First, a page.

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FBI Relies On Local Communities To Identify Foreign Fighters
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FBI Relies On Local Communities To Identify Foreign Fighters

National Security

FBI Relies On Local Communities To Identify Foreign Fighters

FBI Relies On Local Communities To Identify Foreign Fighters
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The director of the FBI, James Comey, told an audience in New York this week that there is no pattern to identify the people who are traveling to Syria to fight — so the FBI is counting on local communities to tip them off to foreign fighters. The program is part of the Obama administration's effort to Combat Violent Extremism. Muslim communities are wary.

ROBERT SIEGEL, HOST:

The FBI says it's having trouble identifying Americans who might go to fight in Syria. They don't fit any profile. So the Bureau is counting on local communities to let it know when someone might travel to Syria. But as NPR's Dina Temple-Raston reports, some Muslim-American communities are wary of law enforcement authorities.

DINA TEMPLE-RASTON, BYLINE: Of all the recent terrorism cases in this country, there's one in particular that rattled that the FBI.

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UNIDENTIFIED MAN: Three teenaged girls back in Colorado tonight after officials say they tried to fly to Syria to join ISIS.

TEMPLE-RASTON: It alarmed the FBI because they had no reason to suspect schoolgirls. It wasn't until family members tipped them off that agents realized the girls were going to join ISIS. The FBI intercepted the trio in Frankfurt, Germany, and then sent them back to their parents. It turns out the girls weren't going to fight. They were recruited to become wives in the so-called Islamic State. FBI Director James Comey talked about the case at a national security conference at Fordham University earlier this week.

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JAMES COMEY: As a FBI director, obviously that's alarming. As a father, I find that shocking and horrifying. But it is part of the phenomenon that we're grappling with right now.

TEMPLE-RASTON: The Denver case isn't the only example. Just this week, the FBI revealed that a 19-year-old suburban Chicago man, who was charged with seeking to join the so-called Islamic State, was taking his 16 and 17-year-old siblings with him. Comey said these cases are the latest evidence that the propaganda from the Islamic State is resonating with all kinds of Americans.

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COMEY: White people, black people, South Asian heritage, Asian heritage, we see people from all walks of life. As best we've been able to determine that the common feature is they're troubled souls who are seeking some sort of meaning in their life.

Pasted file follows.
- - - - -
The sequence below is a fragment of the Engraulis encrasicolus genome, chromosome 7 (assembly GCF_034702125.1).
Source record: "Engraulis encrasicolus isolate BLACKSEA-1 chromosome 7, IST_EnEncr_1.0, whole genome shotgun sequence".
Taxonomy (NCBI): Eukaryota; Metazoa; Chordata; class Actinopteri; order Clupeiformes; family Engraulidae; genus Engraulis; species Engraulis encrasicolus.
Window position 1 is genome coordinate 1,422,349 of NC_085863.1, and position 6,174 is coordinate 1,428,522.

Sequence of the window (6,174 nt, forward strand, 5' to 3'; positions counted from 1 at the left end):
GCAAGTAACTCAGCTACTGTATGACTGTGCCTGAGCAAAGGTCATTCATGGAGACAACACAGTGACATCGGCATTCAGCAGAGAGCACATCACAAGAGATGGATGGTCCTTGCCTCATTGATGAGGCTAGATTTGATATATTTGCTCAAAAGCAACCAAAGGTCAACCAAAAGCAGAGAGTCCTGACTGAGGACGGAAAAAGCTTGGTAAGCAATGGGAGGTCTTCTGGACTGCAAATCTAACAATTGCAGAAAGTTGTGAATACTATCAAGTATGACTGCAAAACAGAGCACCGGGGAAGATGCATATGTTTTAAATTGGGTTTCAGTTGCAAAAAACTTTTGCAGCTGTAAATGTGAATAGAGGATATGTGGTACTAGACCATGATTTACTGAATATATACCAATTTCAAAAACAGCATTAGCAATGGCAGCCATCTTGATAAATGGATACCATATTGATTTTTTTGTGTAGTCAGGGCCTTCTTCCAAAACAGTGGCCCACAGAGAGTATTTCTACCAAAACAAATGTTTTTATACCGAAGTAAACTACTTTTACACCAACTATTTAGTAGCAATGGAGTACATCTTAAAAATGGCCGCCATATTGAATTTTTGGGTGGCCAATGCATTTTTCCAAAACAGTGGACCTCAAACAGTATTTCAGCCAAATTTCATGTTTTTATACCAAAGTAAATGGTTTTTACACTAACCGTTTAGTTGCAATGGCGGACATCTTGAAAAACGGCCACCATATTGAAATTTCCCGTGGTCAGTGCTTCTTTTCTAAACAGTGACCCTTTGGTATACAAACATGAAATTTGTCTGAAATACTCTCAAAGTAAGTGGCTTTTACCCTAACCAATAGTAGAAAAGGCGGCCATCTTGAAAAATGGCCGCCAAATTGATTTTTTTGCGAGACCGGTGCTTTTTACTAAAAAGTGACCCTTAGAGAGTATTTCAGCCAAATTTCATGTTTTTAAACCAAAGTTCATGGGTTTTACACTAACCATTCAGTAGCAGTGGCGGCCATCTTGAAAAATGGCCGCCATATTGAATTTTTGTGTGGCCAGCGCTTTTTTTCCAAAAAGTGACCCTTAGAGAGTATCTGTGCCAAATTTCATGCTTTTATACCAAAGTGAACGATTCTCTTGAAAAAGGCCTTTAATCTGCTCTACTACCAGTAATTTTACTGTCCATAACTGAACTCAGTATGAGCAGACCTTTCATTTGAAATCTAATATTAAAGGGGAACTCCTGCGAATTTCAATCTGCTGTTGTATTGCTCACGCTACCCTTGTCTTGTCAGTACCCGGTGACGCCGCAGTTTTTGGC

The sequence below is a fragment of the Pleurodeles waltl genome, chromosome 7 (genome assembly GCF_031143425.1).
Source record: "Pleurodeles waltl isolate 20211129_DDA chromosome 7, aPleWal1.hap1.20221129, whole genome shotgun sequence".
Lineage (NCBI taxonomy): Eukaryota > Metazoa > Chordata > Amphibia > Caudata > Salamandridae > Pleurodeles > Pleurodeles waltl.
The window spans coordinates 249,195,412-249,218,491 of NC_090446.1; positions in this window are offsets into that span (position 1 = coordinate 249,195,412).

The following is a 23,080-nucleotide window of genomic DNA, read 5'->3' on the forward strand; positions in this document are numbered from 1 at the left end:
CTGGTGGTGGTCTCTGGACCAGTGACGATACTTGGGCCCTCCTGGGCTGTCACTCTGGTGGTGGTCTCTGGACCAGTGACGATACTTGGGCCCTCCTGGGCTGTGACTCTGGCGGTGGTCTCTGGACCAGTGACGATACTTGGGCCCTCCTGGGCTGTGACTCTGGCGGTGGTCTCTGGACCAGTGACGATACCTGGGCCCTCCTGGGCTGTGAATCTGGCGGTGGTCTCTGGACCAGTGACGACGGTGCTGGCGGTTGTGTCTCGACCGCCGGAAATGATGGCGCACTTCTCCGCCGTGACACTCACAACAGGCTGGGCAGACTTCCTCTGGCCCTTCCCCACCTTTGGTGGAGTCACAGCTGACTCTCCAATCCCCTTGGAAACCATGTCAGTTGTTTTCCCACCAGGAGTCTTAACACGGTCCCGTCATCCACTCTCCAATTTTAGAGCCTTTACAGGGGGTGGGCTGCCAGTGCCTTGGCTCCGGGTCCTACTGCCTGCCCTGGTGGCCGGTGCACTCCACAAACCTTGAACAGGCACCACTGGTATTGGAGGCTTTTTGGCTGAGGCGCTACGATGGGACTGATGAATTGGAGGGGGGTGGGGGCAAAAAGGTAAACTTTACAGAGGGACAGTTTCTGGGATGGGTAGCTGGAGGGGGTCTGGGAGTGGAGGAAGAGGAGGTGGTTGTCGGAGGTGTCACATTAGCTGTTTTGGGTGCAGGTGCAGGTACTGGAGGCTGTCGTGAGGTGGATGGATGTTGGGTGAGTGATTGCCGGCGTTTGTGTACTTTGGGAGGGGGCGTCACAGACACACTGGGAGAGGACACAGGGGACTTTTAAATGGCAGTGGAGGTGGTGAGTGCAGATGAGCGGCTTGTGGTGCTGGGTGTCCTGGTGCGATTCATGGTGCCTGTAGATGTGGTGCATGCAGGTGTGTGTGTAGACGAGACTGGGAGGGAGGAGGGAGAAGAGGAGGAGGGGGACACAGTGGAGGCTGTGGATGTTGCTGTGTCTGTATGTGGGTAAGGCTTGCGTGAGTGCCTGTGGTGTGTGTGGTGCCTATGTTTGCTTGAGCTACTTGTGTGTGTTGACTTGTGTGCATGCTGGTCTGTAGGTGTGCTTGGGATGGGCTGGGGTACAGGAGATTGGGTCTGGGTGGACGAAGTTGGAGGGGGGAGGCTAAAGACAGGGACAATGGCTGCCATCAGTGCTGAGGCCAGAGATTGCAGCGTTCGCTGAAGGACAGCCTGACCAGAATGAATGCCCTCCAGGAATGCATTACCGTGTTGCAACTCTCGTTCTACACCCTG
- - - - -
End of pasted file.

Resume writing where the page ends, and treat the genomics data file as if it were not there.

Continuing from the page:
TEMPLE-RASTON: The FBI director says there is a solution - get the community involved. Over the past 20 years, in one terrorism case after another, Comey says, someone saw something but didn't think to report it.

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COMEY: All of us do that as human beings. You see something that seems weird to you and the hair stands up on the back of your neck and you write some narrative like I must've misunderstood. He must just be having a difficult day. I probably didn't hear that right. Our ask of our fellow citizens is don't do that.

HASSAN SHIBLY: My name is Hassan Shibly. I'm an attorney and executive director of CAIR-Florida, the Council on American-Islamic Relations in Tampa.

TEMPLE-RASTON: Hassan Shibly has mixed feelings about the FBI's outreach to the Muslim community. He says he welcomes a new initiative to combat violent extremism, also known as CVE. But at times, it can seem a bit two-faced to members of the Muslim community.

SHIBLY: We just feel like they're partners with law enforcement when they're sitting at the table. And yet when they go back into their communities or enjoy their day-to-day life as Muslims, they often face unfair and unjustified scrutiny by law enforcement, which counters the positive effect that CVE intends to build.

TEMPLE-RASTON: Here's an example - Shibly says three imams from the largest mosques around Tampa, Florida, complained that FBI agents showed up in the past week, asking them questions without a lawyer present. The imams felt the agents were trying to turn them into informants, Shibly said, and that creates distrust.

SHIBLY: But that being said, look, the community's top concern is the safety of this country. And I don't think the community is going to not report a threat if a threat exists.

TEMPLE-RASTON: There are more than 140 Americans who have traveled to Syria. The FBI thinks there are about a dozen who've joined ISIS. The new initiatives are aimed at keeping those numbers from getting any bigger. Dina Temple-Raston, NPR News, New York.

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